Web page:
Should Home-Sellers Pay the Settlement Costs of Buyers?

February 18, 2008, Rewritten July 21, 2015

"In an effort to sell my house I agreed to pay up to $8,000 of the buyer's closing costs. Is there anything I can do to keep the amount as far below $8,000 as possible?"

At this point, no. If you agreed to pay "up to" $8,000 of the buyer’s costs, you will almost surely end up paying $8,000, or very close to it.

Why a Seller’s Commitment Is Almost Bound to Be Fully Used

If the buyer is astute, any part of the $8,000 that is not needed to pay the lender’s fixed-dollar fees or third party fees will be used to pay points  that reduce the borrower’s interest rate. This is called “buying down the rate.”

Points are lender fees expressed as a percent of the loan balance, and lenders trade off points against the interest rate. Low rates require high points, high rates command negative points called “rebates.” Points are settlement costs and are therefore covered by the seller’s commitment.  The astute borrower will use any part of your $8,000 that is left over as points that reduce his rate.

If the borrower is not aware of his option to buy down the rate, the excess very likely will end up in the pocket of the loan officer or mortgage broker. Where it will not end up is back with you, the seller.

Rationale For the Practice of Home Sellers Paying Settlement Costs

The practice of home sellers paying all or part of a buyer’s mortgage settlement costs arises from the effort to qualify potential home buyers who don’t have quite enough cash. A potential home seller looking to net $300,000 for her house may broaden the market by pricing the home at $308,000 combined with an offer to pay up to $8,000 in settlement costs. Paying $308,000 for a house with the seller committed to paying $8,000 in settlement costs permits a larger loan and therefore requires less cash from the cash-short buyer than paying $300,000 without the commitment.

For example, assume the borrower is putting 10% down and settlement costs are $8,000. If the price is $300,000, the buyer needs cash equal to 10% of $300,000, which is $30,000, plus $8,000 in costs, which add to $38,000. When the price is $308,000 with no costs, the buyer needs only 10% of $308,000, or $30,800. Hence, if the buyer can come up with $30,800 but not $38,000, the higher price with a settlement cost commitment has succeeded in expanding the market.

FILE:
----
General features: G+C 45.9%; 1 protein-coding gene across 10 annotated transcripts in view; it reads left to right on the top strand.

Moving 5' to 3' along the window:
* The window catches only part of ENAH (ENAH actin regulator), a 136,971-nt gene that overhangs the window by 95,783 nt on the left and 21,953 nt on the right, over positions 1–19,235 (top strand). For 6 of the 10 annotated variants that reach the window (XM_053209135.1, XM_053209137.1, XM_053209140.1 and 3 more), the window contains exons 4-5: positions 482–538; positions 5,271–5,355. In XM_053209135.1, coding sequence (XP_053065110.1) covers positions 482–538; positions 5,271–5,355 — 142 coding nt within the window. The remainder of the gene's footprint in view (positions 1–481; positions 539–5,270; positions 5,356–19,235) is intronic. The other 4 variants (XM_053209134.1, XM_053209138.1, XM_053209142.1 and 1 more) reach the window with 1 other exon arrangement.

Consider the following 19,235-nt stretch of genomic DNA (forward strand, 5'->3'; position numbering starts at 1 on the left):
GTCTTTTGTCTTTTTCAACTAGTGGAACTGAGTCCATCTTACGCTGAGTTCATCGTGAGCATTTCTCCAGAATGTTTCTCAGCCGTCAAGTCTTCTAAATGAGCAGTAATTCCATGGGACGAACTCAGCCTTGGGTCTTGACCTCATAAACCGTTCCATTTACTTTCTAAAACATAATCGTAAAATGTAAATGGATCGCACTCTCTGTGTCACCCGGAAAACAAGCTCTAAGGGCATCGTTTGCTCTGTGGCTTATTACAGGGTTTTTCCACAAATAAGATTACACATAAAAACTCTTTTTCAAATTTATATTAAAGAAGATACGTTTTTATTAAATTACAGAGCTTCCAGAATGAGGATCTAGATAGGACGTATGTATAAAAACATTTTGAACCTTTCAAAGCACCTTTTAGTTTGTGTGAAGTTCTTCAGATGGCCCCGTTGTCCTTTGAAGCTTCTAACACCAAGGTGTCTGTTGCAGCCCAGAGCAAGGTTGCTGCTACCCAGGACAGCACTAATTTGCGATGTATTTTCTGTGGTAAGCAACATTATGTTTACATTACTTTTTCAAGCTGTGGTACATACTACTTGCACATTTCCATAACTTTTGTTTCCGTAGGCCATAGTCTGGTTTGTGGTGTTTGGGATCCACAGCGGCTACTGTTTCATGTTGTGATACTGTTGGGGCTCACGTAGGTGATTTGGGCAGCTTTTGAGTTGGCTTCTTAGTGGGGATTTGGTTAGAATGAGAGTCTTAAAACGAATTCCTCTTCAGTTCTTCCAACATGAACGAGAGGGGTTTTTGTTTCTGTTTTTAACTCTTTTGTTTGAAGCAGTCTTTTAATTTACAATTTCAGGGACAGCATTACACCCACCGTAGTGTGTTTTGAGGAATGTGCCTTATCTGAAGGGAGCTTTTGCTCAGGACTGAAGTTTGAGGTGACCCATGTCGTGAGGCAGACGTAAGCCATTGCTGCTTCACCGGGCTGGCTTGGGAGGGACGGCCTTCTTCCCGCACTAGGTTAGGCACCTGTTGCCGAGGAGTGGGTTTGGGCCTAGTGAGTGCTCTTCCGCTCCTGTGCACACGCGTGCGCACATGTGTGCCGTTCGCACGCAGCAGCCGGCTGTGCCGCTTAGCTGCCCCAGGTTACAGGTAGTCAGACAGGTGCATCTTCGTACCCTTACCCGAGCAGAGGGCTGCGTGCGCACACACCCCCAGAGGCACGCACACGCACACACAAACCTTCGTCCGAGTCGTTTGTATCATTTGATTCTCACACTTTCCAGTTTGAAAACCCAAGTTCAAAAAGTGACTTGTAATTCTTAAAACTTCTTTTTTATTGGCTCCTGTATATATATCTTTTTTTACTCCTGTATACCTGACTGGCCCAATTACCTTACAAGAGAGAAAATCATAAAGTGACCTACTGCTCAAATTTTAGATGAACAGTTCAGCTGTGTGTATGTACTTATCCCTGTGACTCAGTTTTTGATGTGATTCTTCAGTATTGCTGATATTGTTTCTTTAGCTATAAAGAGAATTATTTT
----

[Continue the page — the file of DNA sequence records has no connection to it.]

The major proviso is that the appraised value must match the price inclusive of the settlement costs. In the example, the appraiser must report that the house is worth at least $308,000.  If the house is appraised at $300,000, the buyer’s cash requirement won’t be reduced. In the years prior to the financial crisis, appraisals were largely accommodative, today less so.      

A second proviso is that the seller’s contribution must fall within the lender’s guidelines. Lenders restrict contributions, based on how much the buyer is putting down. Fannie Mae and Freddie Mac set a limit of 3% of the price when the down payment is 10%, so the contribution in my example would be an acceptable 2.6%. Note that FHA allows contributions up to 6% regardless of the down payment.

I sometimes run into larger contributions where the payment by the seller is made outside of closing so it can be concealed from the lender. That is a fraud.

Will the Buyer Receive the Full Benefit of the Seller's Contribution?

The cash constrained buyer who agrees to pay $308,000 to receive an $8,000 contribution should aim to use the $8,000 to pay fixed-dollar lender fees (those not related to loan size) plus third party charges such as title insurance, and use whatever is left to buy down the interest rate by paying points. For example, if fixed-dollar lender fees are $800 and third party charges $2200, the $5,000 remaining should buy down the rate on a 30-year fixed-rate mortgage of $277,200 (90% of $308,000) by about .75%.

But an avaricious loan provider can easily thwart this strategy unless the buyer knows how to protect himself. If the buyer is dealing with a mortgage broker, the $5,000 may end in the broker’s pocket as extra compensation. The buyer can protect himself against this by negotiating the broker’s fee from all sources in advance, and putting it in writing.

If the buyer is dealing with an avaricious loan officer (LO) employed by the lender, the $5,000 likely will be used to pay points, but the interest rate may not be any lower than it would have been without the payment. To protect herself, the buyer needs to know the competitive rate on her transaction inclusive of the $5,000 in points. She also needs to be able to monitor the price until it is locked. The only effective way to do this is to access an on-line site such as mine that provides transaction-specific prices.  

Buyers should be particularly wary of offers by builders that they will pay all settlement costs if the buyer uses the builder’s preferred lender. The interest rate paid by buyers accepting this attractive-sounding offer is bound to be higher than the rate available from a competitive lender providing a rebate large enough to cover the same settlement costs.

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